New Construction, Little Investment
Apartment activity continues. Colony West apartments, aptly located behind the Colony West shopping center and adjacent to the Colony West subdivision, sold for $6,300,000. With 126 units at this property, the per unit price ciphers out at $50,000 per unit. Of note, to me anyway, is that this property lays along Interstate 430. Traffic noise must surely be a reality for residents. Over in Hillcrest, The Spanish Court apartments at 808 N. Palm Street sold for $720,000. Spanish Court has diez apartmentos. So the per unit price is $72,000 (~1,328,948 Pesos). Much like the Colony West apartments, Spanish Court is within walking distance of a Kroger grocery store. The walking in Hillcrest seems much more convenient with greater ease of reaching a larger variety of merchants on foot.
On the subject of Kroger grocery stores, The Kroger Company is making more investments in central Arkansas. A new store, replacement of an existing one, has been announced in Cabot. And word is that there is the possibility of a new Kroger in Conway. By the way, if anyone wants to share the latest schedule for the Central Landing project in Conway I’d be glad to update folks. It seems as if it is increasingly behind schedule, perhaps to the point that there isn’t really a real schedule.
Let’s note a few interesting transactions. In The Heights, at 5701 Kavanaugh, a building partially occupied by Allied Bank sold for $1,300,000. The building is 7,340 square feet and occupies most of the lot. The sale reflects a value of $177 per square foot of building area. The Dunkin’ Donuts at the corner of Shackleford and Kanis also sold for $1,300,000. (Price per square foot is not always the best gauge of properties like this and other single tenant net lease (STNL) properties.) Another interesting sale is the Millennium Bowl in North Little Rock which sold for $2,300,000.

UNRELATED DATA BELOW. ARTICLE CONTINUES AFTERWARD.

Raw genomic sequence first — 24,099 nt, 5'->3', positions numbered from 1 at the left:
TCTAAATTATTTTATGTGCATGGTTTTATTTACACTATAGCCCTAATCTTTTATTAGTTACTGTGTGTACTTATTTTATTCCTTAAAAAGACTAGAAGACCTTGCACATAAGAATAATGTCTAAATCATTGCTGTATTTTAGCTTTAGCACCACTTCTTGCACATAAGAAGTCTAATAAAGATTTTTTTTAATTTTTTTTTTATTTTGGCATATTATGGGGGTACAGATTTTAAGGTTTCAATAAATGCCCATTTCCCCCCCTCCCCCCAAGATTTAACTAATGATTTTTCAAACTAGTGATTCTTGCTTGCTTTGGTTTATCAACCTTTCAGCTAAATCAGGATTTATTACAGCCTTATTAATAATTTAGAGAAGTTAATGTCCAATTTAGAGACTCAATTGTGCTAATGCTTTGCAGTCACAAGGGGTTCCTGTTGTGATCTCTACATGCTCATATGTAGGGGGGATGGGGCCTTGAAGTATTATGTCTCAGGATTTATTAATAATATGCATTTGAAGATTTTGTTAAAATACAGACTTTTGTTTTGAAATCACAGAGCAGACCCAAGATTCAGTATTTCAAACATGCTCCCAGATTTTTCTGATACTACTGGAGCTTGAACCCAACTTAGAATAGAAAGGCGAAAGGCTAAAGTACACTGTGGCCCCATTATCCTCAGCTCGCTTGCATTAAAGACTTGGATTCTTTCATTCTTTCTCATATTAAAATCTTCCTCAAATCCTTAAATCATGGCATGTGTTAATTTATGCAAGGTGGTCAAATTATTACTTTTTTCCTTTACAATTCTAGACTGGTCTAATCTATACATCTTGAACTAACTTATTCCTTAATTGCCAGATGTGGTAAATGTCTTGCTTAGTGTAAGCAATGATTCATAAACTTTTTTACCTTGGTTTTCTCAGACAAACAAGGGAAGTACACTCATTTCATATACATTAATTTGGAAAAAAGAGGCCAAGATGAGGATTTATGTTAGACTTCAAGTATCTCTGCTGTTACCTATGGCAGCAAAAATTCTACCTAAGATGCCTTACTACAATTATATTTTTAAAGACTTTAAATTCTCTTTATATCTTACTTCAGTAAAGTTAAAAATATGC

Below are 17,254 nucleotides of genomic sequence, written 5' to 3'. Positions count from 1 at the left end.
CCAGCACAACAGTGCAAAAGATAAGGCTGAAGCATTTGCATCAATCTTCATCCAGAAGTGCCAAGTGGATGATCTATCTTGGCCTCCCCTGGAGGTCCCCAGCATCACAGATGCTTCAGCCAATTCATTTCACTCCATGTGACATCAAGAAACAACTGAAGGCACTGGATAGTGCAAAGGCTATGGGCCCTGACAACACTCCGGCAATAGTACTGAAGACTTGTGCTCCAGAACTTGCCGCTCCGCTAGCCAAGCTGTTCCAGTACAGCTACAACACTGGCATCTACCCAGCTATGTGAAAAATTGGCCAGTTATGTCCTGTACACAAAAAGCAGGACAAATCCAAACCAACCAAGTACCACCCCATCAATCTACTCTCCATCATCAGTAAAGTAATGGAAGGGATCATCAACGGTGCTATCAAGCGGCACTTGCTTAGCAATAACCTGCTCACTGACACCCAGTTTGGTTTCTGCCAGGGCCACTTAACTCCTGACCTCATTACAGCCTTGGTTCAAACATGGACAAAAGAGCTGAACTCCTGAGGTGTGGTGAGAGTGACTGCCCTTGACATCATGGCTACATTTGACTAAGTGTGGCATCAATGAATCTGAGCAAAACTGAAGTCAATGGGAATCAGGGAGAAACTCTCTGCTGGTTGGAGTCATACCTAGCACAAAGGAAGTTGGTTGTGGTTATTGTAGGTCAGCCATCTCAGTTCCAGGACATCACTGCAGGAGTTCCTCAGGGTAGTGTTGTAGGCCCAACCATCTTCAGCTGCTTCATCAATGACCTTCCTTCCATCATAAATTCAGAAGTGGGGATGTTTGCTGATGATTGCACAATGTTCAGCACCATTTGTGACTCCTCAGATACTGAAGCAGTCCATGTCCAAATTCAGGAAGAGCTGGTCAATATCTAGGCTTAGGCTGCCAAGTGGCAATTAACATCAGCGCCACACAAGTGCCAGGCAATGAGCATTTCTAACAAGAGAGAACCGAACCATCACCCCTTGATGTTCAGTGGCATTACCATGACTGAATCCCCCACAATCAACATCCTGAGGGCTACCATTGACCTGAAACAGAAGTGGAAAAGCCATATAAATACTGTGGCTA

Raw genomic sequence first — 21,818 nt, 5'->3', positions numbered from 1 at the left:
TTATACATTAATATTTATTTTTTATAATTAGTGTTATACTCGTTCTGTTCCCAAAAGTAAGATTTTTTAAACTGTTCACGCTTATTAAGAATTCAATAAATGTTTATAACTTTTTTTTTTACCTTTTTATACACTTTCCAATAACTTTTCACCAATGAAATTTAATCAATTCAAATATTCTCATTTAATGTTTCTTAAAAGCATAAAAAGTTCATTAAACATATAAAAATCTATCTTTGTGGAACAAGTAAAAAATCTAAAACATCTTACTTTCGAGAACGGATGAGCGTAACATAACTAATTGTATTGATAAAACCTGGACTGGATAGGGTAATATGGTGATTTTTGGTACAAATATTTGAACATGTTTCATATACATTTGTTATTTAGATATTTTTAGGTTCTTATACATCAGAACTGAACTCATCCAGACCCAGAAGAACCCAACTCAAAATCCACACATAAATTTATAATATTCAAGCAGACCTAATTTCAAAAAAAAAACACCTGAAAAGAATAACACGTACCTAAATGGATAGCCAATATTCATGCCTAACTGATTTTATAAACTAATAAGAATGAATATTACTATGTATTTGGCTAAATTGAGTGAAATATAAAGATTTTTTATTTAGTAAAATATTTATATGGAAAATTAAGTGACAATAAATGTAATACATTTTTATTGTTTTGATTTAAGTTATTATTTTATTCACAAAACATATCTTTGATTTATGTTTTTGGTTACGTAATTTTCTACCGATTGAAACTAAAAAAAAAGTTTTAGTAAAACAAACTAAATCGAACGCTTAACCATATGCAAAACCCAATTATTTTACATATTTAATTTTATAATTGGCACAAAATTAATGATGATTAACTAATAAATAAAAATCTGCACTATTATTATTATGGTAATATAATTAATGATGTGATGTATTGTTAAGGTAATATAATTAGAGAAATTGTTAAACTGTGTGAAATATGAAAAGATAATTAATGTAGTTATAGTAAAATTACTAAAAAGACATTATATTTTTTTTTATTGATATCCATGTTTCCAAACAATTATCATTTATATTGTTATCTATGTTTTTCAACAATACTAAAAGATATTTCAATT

I was talking last week with a fellow who was opining on his difficulty in getting contractors to consider a job in the tens of thousands of dollars. He observed that contractors are busy right now and have many opportunities for work. Some of the larger jobs that pulled permits in the last month include a project in the Little Rock Port area at LM Glasfiber. W.G. Yates Construction Co. (no relation to this writer) started a job at 8000 Frazier Pike of over $3,800,000. The old Remington College building brought work of over $1,300,000 to MAPP construction. Alessi Keyes has commenced an expansion costing at least $1,800,000 at the Roosevelt Thompson Library at 38 Rahling Circle. If memory serves (and I’m wrong at least once a day) Deltic Timber a/k/a Chenal Properties donated the land to Central Arkansas Library System. (If that’s not correct, tell me. I’m not looking this one up.) Two other libraries getting some well-deserved renovations are the Dee Brown branch on Baseline Road and the Fletcher branch on North Buchanan. Kids are our future leaders and libraries are resources for them, and then the rest of us.